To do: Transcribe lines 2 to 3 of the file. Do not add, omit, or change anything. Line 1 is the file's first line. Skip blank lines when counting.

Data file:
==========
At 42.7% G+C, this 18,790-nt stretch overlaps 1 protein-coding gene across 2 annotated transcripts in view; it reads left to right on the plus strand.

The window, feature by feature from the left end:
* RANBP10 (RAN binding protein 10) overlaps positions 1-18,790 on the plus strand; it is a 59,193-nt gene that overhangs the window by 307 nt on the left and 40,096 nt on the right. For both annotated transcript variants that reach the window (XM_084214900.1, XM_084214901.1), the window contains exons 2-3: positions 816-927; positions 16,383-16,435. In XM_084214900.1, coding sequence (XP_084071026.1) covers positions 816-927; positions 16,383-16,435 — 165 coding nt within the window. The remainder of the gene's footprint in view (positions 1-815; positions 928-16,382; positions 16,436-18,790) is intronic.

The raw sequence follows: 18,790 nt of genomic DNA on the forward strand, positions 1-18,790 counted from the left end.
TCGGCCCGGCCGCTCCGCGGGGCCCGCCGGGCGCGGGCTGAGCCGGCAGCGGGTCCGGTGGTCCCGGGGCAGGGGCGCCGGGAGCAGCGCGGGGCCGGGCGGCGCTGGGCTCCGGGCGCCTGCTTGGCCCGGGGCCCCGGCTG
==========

The window, feature by feature from the left end:
* RANBP10 (RAN binding protein 10) overlaps positions 1-18,790 on the plus strand; it is a 59,193-nt gene that overhangs the window by 307 nt on the left and 40,096 nt on the right. For both annotated transcript variants that reach the window (XM_084214900.1, XM_084214901.1), the window contains exons 2-3: positions 816-927; positions 16,383-16,435. In XM_084214900.1, coding sequence (XP_084071026.1) covers positions 816-927; positions 16,383-16,435 — 165 coding nt within the window. The remainder of the gene's footprint in view (positions 1-815; positions 928-16,382; positions 16,436-18,790) is intronic.